Judge Patrick Naugle is still confused by the whole football vs. soccer thing.
Life gets complicated when you love one woman and worship eleven men.
Paul Ashworth (Colin Firth, Love Actually) is one of football's biggest fans. The popular team Arsenal is his favorite, and Paul supports them with a passion that could light up the sun itself. Working as a high school teacher in England, Paul is content with his life revolving around soccer and little else…until Sarah Hughes (Ruth Gemmell, TV's Silent Witness) walks into his life. Sarah is new to teaching at Paul's school, and although they are cool to each other at first, they quickly become lovers and more, which puts a strain on Paul's unwavering devotion to his team. Can Paul learn how to balance romance and fandom? Will Sarah be able to tolerate a man who gives more to a team of eleven men than he does to anyone else? Get ready for a love story that's about to reach Fever Pitch.
One of the hardest things I've tried to understand is the feverish passion for sports teams. I know a lot of people who are such big fans the Chicago Bears, Cubs, and Blackhawks that they spend their lives revolved around when they the games are on and when the playoffs are happening. They can recite scores, batting averages, and jersey numbers at the drop of a pin. When their team wins, they celebrate. When they lose, they're depressed for days on end as if their favorite pet just died. While the breadth of their knowledge and passion is impressive, it still baffles me how people can become so invested in something that bears little to no actual impact on their lives, no matter the game's outcome.
Fever Pitch is about an attempt to live a normal life while staying insanely loyal and focused on your one unbridled passion. For Paul Ashworth, that thing is football (or as we Americans know it, soccer), and it is his entire world. In fact, it's not a stretch to say that it means more than the world to him: It IS his world. Paul spends his time as a teacher but it's the Arsenal football team that engulfs his existence. When a fellow schoolteacher comes into his life in a romantic capacity, Paul suddenly has to deal with not only the idea of spending time away from his beloved team, but also spending time with a woman who has very little patience for organized sports. It's a conundrum that Paul never knew he'd have to face.
Directed by David Evans (who also helmed episodes of the popular TV series Downton Abbey), Fever Pitch is based on the best selling debut novel by writer Nick Hornby (whose books have been adapted into great films, from the warm and funny About a Boy to the under-appreciated High Fidelity), who also wrote the screenplay. The plot is loosely based his own life and experiences as a lifelong sports fan. Hornby's screenplay does a fine job of trying to understand both sides of the relationship coin: Paul's unwavering devotion to his team and Sarah's bafflement over why Paul loves Arsenal so much. The two characters come together through their work, and as their relationship progresses they must each come to terms with the other's passion (or lack thereof).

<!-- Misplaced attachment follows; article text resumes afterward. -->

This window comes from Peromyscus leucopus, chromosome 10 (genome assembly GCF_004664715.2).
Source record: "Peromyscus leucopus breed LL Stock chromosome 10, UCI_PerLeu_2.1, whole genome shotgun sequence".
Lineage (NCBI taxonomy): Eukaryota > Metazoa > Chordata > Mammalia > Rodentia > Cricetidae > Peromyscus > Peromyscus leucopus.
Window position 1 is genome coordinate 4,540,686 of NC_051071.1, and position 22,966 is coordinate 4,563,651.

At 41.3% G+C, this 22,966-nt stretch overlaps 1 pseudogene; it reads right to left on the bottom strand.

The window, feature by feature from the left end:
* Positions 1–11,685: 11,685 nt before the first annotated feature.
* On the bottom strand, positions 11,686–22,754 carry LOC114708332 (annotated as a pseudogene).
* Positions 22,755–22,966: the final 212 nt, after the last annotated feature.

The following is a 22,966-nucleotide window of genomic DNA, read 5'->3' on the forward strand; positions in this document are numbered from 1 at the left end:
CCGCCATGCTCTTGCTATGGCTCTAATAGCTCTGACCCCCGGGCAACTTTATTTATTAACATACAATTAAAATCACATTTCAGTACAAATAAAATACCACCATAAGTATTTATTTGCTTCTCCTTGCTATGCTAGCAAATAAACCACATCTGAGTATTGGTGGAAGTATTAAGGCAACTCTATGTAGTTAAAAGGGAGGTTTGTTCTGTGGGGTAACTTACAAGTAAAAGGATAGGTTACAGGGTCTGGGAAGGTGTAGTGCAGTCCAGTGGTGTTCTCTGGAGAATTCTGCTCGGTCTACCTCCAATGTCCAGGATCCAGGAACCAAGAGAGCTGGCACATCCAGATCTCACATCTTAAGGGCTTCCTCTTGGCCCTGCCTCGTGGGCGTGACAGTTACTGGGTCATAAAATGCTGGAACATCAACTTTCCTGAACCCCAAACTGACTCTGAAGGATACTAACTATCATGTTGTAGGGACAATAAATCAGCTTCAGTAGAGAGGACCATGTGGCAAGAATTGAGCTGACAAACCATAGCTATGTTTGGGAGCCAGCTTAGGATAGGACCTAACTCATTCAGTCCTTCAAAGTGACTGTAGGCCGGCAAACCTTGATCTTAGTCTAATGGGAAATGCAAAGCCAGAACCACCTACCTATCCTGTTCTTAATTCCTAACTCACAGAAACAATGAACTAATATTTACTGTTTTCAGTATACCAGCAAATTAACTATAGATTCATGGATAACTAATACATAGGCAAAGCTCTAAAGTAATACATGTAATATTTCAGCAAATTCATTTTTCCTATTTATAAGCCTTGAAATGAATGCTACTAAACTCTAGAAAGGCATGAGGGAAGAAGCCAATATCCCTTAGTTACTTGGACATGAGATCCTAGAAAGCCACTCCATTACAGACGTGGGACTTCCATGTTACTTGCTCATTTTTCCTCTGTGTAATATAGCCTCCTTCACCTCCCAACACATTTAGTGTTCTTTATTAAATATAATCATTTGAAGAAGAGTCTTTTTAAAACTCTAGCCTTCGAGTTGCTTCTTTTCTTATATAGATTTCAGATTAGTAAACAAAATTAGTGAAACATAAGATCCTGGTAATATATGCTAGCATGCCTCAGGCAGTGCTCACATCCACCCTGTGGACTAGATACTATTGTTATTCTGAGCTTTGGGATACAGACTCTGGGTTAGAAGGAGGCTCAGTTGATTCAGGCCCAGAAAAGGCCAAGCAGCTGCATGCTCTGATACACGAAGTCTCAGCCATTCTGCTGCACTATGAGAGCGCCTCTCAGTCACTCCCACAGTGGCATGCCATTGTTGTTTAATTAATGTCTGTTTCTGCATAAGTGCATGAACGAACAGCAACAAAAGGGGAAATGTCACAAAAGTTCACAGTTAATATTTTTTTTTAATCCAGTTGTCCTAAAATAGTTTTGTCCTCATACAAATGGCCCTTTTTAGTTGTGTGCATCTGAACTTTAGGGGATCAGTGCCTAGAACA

The two main actors in Fever Pitch give subtle but affecting performances as a couple of lovers trying to figure each other out. Colin Firth, who won an Oscar for his portrayal of King George VI in The King's Speech, plays Paul as a rumpled, live in teacher who seems content with his life around kids and footballers. Ruth Gemmell is the woman who tries to get Paul to grow up, although she has stretching of her own to do, all stuffy and uptight. The polar opposite characters make for an interesting screen couple, each displaying character traits that a lot of viewers will see in themselves. Film buffs will also recognize character actor Mark Strong (Sherlock Holmes: A Game of Shadows) as Paul's lighthearted best friend, Steve. Strong has recently been known mostly for his villainous British roles, but Fever Pitch allow the intense actor an outlet to show off his softer and more likable side. Viewers will also want to keep an eye out for Stephen Rea (V for Vendetta) in a small but amusing role as one of the local school board members.
Twilight Time's Fever Pitch (Blu-ray) is presented in 1.78:1/1080p HD widescreen. The film, originally distributed by Universal Pictures, has an overall pleasing transfer that is clear and clean, if not overly exciting. Colors look bright while black levels are solid. The soundtrack is a mediocre DTS-HD 2.0 Master Audio mix. While there are a nice moments—most notably during the pop song cues—this is a very front heavy track without much oomph.
Bonus features include an informative commentary track from Julie Kirgo and Nick Redman, as well as an isolated score track. This Twilight Time release is limited to only 3,000 copies, so if you want it, my recommendation is to act fast.
Fever Pitch was popular enough to be turned into an underperforming American film of the same name starring Jimmy Fallon and Drew Barrymore. On some level, it speaks to any romantic attempting to traverse a world where their passions have to be combined with someone else's, which can be one of the most difficult lessons in love to learn. Firth and Gemmell give the film enough spark and warmth to lift Fever Pitch above most stock romantic comedies.
Not guilty. Worth checking out, even if you aren't a sports fan.
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Studio: Twilight Time
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